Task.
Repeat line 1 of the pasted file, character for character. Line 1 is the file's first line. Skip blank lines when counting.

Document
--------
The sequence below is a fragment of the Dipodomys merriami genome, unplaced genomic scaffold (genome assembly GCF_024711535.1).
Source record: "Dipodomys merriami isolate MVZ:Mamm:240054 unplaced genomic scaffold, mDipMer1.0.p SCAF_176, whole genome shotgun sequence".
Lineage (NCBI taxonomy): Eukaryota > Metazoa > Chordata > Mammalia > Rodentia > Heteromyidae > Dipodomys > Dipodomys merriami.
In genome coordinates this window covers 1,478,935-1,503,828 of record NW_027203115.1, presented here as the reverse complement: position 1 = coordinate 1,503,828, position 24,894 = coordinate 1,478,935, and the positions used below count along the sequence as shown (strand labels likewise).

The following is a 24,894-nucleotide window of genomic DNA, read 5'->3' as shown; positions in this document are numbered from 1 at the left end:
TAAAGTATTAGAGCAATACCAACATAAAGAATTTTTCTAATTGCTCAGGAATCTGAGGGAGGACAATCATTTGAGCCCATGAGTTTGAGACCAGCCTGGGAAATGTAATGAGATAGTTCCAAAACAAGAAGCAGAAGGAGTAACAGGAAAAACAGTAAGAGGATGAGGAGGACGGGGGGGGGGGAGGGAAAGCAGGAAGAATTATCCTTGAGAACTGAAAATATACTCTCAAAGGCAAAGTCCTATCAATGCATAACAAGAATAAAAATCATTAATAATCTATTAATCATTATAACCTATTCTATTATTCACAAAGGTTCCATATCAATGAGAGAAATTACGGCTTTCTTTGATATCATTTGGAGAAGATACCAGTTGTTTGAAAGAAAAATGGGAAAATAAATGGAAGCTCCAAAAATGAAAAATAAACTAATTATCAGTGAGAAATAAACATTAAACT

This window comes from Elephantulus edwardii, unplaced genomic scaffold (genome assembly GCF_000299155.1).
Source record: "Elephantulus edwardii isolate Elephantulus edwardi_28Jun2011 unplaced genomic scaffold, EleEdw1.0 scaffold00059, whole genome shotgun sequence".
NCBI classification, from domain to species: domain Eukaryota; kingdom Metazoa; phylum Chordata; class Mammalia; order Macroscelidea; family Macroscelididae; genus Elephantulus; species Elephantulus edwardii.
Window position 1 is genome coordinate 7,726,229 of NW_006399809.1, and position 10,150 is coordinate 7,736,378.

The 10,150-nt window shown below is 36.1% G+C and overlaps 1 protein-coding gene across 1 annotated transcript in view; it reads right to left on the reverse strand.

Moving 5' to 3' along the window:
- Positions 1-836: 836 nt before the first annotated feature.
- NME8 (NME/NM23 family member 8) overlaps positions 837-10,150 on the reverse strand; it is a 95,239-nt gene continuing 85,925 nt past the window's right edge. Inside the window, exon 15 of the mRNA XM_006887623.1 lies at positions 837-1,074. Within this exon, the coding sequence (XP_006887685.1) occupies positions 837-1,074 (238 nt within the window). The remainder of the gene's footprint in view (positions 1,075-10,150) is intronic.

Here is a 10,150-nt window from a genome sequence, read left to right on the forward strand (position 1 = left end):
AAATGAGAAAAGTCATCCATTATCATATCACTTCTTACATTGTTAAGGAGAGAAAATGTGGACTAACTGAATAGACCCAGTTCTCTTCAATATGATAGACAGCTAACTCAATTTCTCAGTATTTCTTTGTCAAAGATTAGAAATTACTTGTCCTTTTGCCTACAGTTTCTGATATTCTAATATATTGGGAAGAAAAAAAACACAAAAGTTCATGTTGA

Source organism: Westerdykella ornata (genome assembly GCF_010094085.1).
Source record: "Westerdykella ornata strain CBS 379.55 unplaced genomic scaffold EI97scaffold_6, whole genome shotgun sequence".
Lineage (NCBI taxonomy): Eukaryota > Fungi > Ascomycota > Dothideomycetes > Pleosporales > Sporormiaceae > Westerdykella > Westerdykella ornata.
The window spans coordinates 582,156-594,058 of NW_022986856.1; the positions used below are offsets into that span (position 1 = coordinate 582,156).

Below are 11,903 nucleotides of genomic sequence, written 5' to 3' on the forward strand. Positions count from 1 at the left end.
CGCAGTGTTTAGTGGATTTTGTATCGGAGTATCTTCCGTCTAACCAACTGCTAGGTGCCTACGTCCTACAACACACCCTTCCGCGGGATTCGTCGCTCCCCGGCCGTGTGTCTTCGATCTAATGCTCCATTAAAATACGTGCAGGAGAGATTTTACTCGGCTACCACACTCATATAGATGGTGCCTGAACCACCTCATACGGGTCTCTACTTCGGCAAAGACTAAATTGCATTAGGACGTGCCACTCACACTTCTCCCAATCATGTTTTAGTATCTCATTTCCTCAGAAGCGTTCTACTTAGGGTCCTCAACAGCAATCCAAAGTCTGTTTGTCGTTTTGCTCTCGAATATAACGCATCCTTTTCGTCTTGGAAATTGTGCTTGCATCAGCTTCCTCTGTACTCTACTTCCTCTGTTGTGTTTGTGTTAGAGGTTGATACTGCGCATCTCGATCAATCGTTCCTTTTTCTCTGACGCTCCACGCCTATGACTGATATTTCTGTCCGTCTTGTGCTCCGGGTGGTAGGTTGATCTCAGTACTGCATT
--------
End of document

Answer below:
The sequence below is a fragment of the Dipodomys merriami genome, unplaced genomic scaffold (genome assembly GCF_024711535.1).